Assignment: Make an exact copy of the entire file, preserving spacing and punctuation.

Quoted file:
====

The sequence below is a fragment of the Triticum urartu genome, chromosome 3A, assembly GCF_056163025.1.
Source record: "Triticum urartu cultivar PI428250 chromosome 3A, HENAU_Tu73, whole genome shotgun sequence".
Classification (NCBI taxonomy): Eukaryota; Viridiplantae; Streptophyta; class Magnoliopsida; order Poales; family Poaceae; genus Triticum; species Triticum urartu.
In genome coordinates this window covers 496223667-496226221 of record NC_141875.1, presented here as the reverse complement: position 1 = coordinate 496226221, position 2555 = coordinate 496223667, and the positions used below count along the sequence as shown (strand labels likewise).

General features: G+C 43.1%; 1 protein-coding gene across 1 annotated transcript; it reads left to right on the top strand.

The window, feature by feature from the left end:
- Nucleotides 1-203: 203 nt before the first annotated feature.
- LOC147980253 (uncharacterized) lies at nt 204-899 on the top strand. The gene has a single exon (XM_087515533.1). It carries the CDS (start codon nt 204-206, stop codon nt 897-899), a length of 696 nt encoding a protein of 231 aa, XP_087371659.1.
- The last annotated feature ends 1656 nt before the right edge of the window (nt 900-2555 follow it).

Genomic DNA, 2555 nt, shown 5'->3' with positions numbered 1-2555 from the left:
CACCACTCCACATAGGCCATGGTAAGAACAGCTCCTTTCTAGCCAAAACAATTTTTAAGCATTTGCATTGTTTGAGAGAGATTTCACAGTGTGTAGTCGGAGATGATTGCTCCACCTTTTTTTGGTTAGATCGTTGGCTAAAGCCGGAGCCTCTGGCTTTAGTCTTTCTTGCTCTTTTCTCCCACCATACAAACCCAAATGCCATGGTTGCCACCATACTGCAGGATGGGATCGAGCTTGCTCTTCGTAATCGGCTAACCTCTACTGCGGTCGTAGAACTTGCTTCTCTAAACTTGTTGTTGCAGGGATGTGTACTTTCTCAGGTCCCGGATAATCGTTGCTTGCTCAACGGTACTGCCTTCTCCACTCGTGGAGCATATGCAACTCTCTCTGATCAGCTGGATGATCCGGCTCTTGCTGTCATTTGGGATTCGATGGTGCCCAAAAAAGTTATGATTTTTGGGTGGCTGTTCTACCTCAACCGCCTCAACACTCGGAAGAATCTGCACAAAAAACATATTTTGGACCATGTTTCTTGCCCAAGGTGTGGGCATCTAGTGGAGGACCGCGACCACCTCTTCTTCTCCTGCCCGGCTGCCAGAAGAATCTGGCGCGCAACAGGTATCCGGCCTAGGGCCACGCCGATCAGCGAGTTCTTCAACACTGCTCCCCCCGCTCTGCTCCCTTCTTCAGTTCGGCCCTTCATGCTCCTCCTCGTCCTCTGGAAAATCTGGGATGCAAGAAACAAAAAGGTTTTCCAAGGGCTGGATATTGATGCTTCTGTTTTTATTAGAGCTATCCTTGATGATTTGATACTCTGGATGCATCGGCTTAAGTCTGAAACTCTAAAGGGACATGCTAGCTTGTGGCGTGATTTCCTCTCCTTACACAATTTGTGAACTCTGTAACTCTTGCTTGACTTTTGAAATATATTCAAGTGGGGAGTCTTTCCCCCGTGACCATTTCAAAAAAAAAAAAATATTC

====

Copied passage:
The sequence below is a fragment of the Triticum urartu genome, chromosome 3A, assembly GCF_056163025.1.
Source record: "Triticum urartu cultivar PI428250 chromosome 3A, HENAU_Tu73, whole genome shotgun sequence".
Classification (NCBI taxonomy): Eukaryota; Viridiplantae; Streptophyta; class Magnoliopsida; order Poales; family Poaceae; genus Triticum; species Triticum urartu.
In genome coordinates this window covers 496223667-496226221 of record NC_141875.1, presented here as the reverse complement: position 1 = coordinate 496226221, position 2555 = coordinate 496223667, and the positions used below count along the sequence as shown (strand labels likewise).

General features: G+C 43.1%; 1 protein-coding gene across 1 annotated transcript; it reads left to right on the top strand.

The window, feature by feature from the left end:
- Nucleotides 1-203: 203 nt before the first annotated feature.
- LOC147980253 (uncharacterized) lies at nt 204-899 on the top strand. The gene has a single exon (XM_087515533.1). It carries the CDS (start codon nt 204-206, stop codon nt 897-899), a length of 696 nt encoding a protein of 231 aa, XP_087371659.1.
- The last annotated feature ends 1656 nt before the right edge of the window (nt 900-2555 follow it).

Genomic DNA, 2555 nt, shown 5'->3' with positions numbered 1-2555 from the left:
CACCACTCCACATAGGCCATGGTAAGAACAGCTCCTTTCTAGCCAAAACAATTTTTAAGCATTTGCATTGTTTGAGAGAGATTTCACAGTGTGTAGTCGGAGATGATTGCTCCACCTTTTTTTGGTTAGATCGTTGGCTAAAGCCGGAGCCTCTGGCTTTAGTCTTTCTTGCTCTTTTCTCCCACCATACAAACCCAAATGCCATGGTTGCCACCATACTGCAGGATGGGATCGAGCTTGCTCTTCGTAATCGGCTAACCTCTACTGCGGTCGTAGAACTTGCTTCTCTAAACTTGTTGTTGCAGGGATGTGTACTTTCTCAGGTCCCGGATAATCGTTGCTTGCTCAACGGTACTGCCTTCTCCACTCGTGGAGCATATGCAACTCTCTCTGATCAGCTGGATGATCCGGCTCTTGCTGTCATTTGGGATTCGATGGTGCCCAAAAAAGTTATGATTTTTGGGTGGCTGTTCTACCTCAACCGCCTCAACACTCGGAAGAATCTGCACAAAAAACATATTTTGGACCATGTTTCTTGCCCAAGGTGTGGGCATCTAGTGGAGGACCGCGACCACCTCTTCTTCTCCTGCCCGGCTGCCAGAAGAATCTGGCGCGCAACAGGTATCCGGCCTAGGGCCACGCCGATCAGCGAGTTCTTCAACACTGCTCCCCCCGCTCTGCTCCCTTCTTCAGTTCGGCCCTTCATGCTCCTCCTCGTCCTCTGGAAAATCTGGGATGCAAGAAACAAAAAGGTTTTCCAAGGGCTGGATATTGATGCTTCTGTTTTTATTAGAGCTATCCTTGATGATTTGATACTCTGGATGCATCGGCTTAAGTCTGAAACTCTAAAGGGACATGCTAGCTTGTGGCGTGATTTCCTCTCCTTACACAATTTGTGAACTCTGTAACTCTTGCTTGACTTTTGAAATATATTCAAGTGGGGAGTCTTTCCCCCGTGACCATTTCAAAAAAAAAAAAATATTC